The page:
Friday, July 03 2015

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The Washington Post whitewashes the violence of Israel's occupation

Ben White

The Washington Post published an article today by their Jerusalem correspondent William Booth about "seven major attacks against Israelis in Israel and the West Bank over the past two weeks." The seven attacks cited in the report date back to June 19, and include shootings and stabbings that have targeted Israelis at military checkpoints and near illegal settlements.

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The myth that bombs make peace

Jessica Purkiss

In the wake of the Tunisia attack, British Prime Minister David Cameron and Defence Secretary Michael Fallon have called for MPs to consider sending British warplanes to target Isis in Syria.

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Tunisia shouldn't make the same counter-terrorism mistakes as the West

File photo of Ambulances and police at the scene of attack on the Tunisian museum in March 2015.

The shock of the massacre in Sousse was such that we should not be surprised at the all-party call to support the Tunisian army and security services. Security and unity is, after all, what Tunisia needs right now.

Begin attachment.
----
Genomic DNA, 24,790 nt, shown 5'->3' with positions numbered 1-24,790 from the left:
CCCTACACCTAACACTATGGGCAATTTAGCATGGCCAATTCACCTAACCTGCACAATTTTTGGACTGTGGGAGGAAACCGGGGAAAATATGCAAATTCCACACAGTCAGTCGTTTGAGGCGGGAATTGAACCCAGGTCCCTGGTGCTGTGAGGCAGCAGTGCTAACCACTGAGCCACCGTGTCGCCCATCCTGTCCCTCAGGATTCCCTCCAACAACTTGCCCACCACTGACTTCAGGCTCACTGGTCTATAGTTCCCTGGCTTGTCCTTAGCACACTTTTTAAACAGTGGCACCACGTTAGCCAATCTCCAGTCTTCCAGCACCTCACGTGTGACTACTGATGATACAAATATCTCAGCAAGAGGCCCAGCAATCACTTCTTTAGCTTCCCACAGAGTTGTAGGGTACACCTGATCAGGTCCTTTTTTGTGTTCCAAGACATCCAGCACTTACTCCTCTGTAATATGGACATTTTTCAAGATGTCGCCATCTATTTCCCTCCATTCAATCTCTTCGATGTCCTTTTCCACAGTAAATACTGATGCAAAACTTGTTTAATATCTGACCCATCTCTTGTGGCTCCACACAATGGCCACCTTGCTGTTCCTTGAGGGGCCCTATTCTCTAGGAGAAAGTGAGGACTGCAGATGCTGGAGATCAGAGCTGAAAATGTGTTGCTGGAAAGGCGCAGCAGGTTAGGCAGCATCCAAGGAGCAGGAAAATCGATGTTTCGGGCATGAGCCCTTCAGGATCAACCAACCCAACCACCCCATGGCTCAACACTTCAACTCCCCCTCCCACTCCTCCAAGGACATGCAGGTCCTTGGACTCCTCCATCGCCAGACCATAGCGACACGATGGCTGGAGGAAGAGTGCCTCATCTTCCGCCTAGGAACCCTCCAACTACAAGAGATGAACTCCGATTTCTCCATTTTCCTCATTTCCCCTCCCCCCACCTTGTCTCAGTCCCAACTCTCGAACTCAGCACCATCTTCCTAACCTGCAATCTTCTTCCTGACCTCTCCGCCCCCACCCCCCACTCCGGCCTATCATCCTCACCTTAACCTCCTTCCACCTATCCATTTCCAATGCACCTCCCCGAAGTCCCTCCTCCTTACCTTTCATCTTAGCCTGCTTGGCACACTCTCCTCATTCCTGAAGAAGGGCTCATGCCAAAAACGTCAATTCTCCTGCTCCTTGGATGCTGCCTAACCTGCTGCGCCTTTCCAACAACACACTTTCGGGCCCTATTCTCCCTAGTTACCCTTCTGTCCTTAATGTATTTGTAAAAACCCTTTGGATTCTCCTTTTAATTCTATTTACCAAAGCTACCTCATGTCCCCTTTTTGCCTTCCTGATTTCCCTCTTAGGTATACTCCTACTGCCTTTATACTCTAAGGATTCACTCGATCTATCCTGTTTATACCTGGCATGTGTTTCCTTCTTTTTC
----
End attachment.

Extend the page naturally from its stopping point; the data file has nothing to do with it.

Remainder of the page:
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One year on, Gaza's fragile peace holds amid tensions

Gaza lies in ruinOn 8 July 2014, Israel began airstrikes over Gaza, in what was known as Operation "Protective Edge". The bombardment followed weeks of ramped up tensions that had begun with the kidnap and murder of three Jewish teenagers by Palestinians. Over the course of the next seven weeks, a combination of Israeli bombs, a ground invasion, and Palestinian rocket fire, led to the deaths of 2,200 people, the vast majority of them Gazans. (73 Israelis died). Israel's stated aim was to destroy Hamas's network of tunnels that allows the group to smuggle supplies and weapons into Gaza. For its part, Hamas was demanding an end to the blockade of Gaza, and sought to bring international pressure to bear on Israel.

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Erekat's unabashed subjugation

Saeb ErekatThe distortion of "logic and law" forms the premise of Palestinian Chief Negotiator Saeb Erekat's recent article which was published in the Guardian. The article entitled "What Palestine needs is for Europe to honour its own agreements," is another exhibition of subjugation to higher authorities, achieved through the usual tactic of selective political rhetoric, assimilated and reaffirmed through a compromised narrative. In this case, Erekat's alleged concern for Palestine clearly portrays the Palestinian Authority's acquiescence and hence, fails to challenge Europe's role in protecting Israel's colonial expansion.

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